‘Bitter or better’: Rowell rises through tragedies to leadership role


Brian Hayes

Student Body Vice President Shelby Rowell stands on the third floor balcony of the Rhatigan Student Center Sunday.

What do you do when what are supposed to be the best years of your life turn into the worst?

For newly elected Student Body Vice President Shelby Rowell, the answer to that question is what led her to Wichita State and, ultimately, to her leadership role with Wichita State’s student government association.

It’s been a rough few years for Rowell, a senior, with one tragedy after another shaping her life. After graduating from El Dorado High School, Rowell, the middle sister of fraternal triplets, went out of state to pursue a degree at Coe College, a private liberal arts college in Cedar Rapids, Iowa.

Rowell and her two sisters, Sally and Hanna, all three chose to attend different schools. Sally went to Manhattan Christian to play basketball and study education. Hanna went to Wichita State to pursue a degree in nursing.

Rowell chose Coe for its strong writing focus and impressive degree program in international studies.

“We had a saying at Coe, ‘Coe sweet home,’ and I absolutely felt that,” Rowell said.

But before her first semester finished, she would find herself back in Kansas. Her sister, Sally, was killed in a car wreck.

“She had just played her first basketball game at Manhattan Christian College and she was coming home to see a friend in the hospital when it happened,” Rowell said.

“She was the purest soul I think probably ever. She’d be a great education senator. I think about that a lot, but she was just a wonderful, wonderful person. I can’t say enough good things about her,” Rowell said.

Rowell came home to be with her family in the aftermath of her sister’s death. She finished her semester from home. One semester turned into two, and then she eventually decided to stay around, in part, to be close to her sister, Hanna.

“We were always very very close,” Rowell said, “so after this happened, that’s one of the reasons I didn’t go back to Coe is because I knew it would be devastating for Hanna, so that’s one of the reasons I stayed.

“We’re very close. We live together, talk together all the time — she’s awesome,” Rowell said.

But that wasn’t the end of the tragic circumstances of Rowell’s college years. Shortly after being elected as a student senator last spring, Rowell’s dad died.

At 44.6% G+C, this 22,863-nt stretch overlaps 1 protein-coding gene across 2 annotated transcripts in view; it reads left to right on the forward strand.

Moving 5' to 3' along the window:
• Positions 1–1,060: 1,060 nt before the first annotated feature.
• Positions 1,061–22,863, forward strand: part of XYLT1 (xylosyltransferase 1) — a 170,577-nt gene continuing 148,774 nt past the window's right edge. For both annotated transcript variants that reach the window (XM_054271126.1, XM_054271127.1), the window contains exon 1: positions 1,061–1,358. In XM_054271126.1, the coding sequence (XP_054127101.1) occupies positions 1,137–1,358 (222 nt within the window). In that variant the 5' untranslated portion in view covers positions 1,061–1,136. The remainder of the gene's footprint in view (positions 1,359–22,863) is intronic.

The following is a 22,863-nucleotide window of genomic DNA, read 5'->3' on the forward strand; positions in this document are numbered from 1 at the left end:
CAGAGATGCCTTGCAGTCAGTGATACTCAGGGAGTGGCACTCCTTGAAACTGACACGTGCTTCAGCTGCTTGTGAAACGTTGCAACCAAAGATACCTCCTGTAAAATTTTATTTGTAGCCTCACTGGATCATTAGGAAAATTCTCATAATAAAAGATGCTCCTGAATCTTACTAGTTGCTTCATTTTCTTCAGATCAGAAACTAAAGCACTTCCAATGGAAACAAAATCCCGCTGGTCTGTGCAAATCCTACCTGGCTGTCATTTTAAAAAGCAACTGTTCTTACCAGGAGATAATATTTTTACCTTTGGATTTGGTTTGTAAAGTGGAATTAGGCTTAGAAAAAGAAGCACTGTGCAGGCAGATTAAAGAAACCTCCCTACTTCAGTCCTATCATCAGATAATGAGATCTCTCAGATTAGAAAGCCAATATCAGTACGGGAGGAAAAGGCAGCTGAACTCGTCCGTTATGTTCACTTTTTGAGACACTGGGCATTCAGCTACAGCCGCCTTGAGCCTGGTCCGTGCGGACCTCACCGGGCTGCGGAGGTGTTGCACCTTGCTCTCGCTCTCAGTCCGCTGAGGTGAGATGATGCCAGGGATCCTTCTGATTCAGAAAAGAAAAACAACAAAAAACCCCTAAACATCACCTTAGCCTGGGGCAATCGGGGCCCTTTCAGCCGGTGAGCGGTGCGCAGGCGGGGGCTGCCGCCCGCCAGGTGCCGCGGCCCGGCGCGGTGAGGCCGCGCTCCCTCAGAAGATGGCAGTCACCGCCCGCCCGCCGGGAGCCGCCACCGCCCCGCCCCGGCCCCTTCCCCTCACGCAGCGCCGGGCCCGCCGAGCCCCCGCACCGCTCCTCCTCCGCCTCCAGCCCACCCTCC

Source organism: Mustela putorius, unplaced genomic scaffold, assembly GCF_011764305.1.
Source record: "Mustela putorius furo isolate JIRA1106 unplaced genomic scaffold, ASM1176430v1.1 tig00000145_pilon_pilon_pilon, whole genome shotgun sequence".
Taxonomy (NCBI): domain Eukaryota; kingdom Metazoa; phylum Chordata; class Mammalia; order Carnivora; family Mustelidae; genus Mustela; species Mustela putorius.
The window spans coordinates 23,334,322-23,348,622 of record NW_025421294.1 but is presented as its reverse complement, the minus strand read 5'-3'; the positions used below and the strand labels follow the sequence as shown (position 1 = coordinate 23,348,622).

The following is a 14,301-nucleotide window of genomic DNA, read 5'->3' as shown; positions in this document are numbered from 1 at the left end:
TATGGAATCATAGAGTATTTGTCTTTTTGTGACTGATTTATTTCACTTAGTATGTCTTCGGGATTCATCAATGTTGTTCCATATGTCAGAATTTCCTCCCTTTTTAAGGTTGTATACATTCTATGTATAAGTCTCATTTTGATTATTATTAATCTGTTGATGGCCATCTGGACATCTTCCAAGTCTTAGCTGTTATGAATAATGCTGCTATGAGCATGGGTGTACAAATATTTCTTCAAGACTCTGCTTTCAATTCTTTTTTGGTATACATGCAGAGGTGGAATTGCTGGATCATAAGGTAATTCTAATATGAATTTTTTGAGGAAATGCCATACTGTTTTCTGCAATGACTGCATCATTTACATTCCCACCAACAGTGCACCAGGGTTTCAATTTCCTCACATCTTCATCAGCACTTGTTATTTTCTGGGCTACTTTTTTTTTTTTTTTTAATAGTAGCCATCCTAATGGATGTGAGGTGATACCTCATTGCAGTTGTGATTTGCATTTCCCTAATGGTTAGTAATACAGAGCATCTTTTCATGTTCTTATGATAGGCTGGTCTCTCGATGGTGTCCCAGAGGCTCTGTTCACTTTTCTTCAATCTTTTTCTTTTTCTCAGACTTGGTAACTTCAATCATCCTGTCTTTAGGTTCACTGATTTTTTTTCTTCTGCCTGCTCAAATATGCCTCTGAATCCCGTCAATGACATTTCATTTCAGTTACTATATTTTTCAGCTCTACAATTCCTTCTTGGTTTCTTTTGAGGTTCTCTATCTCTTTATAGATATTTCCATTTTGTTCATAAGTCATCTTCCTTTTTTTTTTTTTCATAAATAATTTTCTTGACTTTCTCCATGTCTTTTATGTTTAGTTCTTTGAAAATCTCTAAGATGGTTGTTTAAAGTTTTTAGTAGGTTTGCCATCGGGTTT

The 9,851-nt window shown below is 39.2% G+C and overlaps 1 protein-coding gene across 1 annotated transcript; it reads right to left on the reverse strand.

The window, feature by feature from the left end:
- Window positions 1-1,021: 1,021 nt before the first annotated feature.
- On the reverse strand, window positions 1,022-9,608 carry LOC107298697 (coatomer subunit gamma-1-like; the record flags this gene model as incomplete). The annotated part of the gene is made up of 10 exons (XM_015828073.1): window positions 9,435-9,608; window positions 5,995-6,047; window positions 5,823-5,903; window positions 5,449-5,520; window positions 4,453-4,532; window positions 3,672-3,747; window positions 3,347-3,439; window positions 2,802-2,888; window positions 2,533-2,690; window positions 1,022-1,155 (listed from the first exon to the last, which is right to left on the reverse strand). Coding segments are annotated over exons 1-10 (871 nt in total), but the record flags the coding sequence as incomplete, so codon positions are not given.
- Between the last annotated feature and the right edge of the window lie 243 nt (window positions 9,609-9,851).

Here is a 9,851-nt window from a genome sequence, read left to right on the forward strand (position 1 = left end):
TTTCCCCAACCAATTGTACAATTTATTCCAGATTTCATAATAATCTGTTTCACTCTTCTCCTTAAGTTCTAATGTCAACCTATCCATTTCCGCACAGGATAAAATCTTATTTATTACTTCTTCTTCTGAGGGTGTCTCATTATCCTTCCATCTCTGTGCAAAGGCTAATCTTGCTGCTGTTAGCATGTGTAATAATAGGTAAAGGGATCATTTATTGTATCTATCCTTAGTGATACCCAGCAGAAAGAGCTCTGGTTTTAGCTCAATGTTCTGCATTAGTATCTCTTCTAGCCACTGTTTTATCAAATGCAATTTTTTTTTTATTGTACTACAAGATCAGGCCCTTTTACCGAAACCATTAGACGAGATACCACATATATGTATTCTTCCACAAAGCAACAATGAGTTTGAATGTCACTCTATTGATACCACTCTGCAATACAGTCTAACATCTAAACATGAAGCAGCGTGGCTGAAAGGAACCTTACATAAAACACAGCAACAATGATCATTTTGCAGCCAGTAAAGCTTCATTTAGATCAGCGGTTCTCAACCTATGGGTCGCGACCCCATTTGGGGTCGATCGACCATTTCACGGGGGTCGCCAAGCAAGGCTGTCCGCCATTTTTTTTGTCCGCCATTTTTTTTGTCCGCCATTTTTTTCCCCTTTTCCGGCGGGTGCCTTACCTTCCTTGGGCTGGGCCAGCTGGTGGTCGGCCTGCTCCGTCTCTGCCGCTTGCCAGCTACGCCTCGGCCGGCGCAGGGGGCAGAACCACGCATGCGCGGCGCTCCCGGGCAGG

“My dad was, like, my person,” Rowell said. “He was always the person that I went to for advice and he had a very similar personality to mine and we always joked around that I was the son of the group. … It’s been extremely difficult just living life without his guidance and his mentorship. Especially SGA because there’s so much stress that comes around that.”

Then, weeks after drafting legislation to have additional signage posted for crosswalks on campus this spring, Kathy Hull, a visual resources coordinator in the Wichita State art school, was hit by a car while she using a crosswalk on campus.

“That hit me particularly hard,” Rowell said, “just because anytime there’s a death with any kind of motor vehicle accident, it’s very draining for me. And to know that I wrote legislation about it three weeks earlier, and it actually wasn’t put on the floor the week I wrote it. So I often go back and think, ‘Well, maybe if it would have got put on the floor a week before it could have prevented it.’

“So it’s something I still feel a lot of guilt about,” Rowell said.

But it’s these tragedies in Rowell’s life that have focused her on her purpose: giving back and helping others by “magnifying” their voices through SGA and putting forth her best effort in her academics.

“I think the main thing for me at least is maybe not staying positive but just staying above it all, trying to at least,” Rowell said of how she has been able to stay positive after the deaths of her loved ones.

“I found my studies, my academics, to kind of be my getaway. I couldn’t really control what was going on in my personal life, but I could control the effort that I was putting into my classes,” Rowell said.

“It’s really hard not to be bitter when what you think is going to be the greatest years of your life turn out to be probably the worst years of your life,” Rowell said.

But her grandma gave her a proposition she said she always keeps in her mind.

“One of the things my grandma told me when my dad died was ‘You can either let this make you bitter, or it can make you better,’” Rowell said.

She said being better instead of bitter especially applies to her academics.

“My sister wanted to be a teacher and my dad was a huge academic, and finding an outlet to kind of preserve their memory and honor them has been really helpful. I think SGA has been a great way for me to do that. Because I’m impacting, hopefully positively impacting, students all around this campus while still giving my life some kind of meaning even though it seems like, you know, there really isn’t any,” Rowell said.

Rowell, a political science major working on a field degree in French who enjoys “nerding out” on foreign policy, said she hopes to eventually land a job at the State Department or with an IGO (intergovernmental organization) or NGO (non-governmental organization).

 “If that doesn’t work out, I’d really love to be a professor,” Rowell said.

Rowell’s ambitions as student body vice president align with who she has become through a difficult situation. Her goals are simple: to get more students involved and to be prepared to respond when the unexpected happens, as it seems to so regularly with student government at Wichita State.

According to Rowell’s grandma, there are two ways to respond to that kind of adversity: You can be bitter or you can be better. So far, Rowell’s been doing better.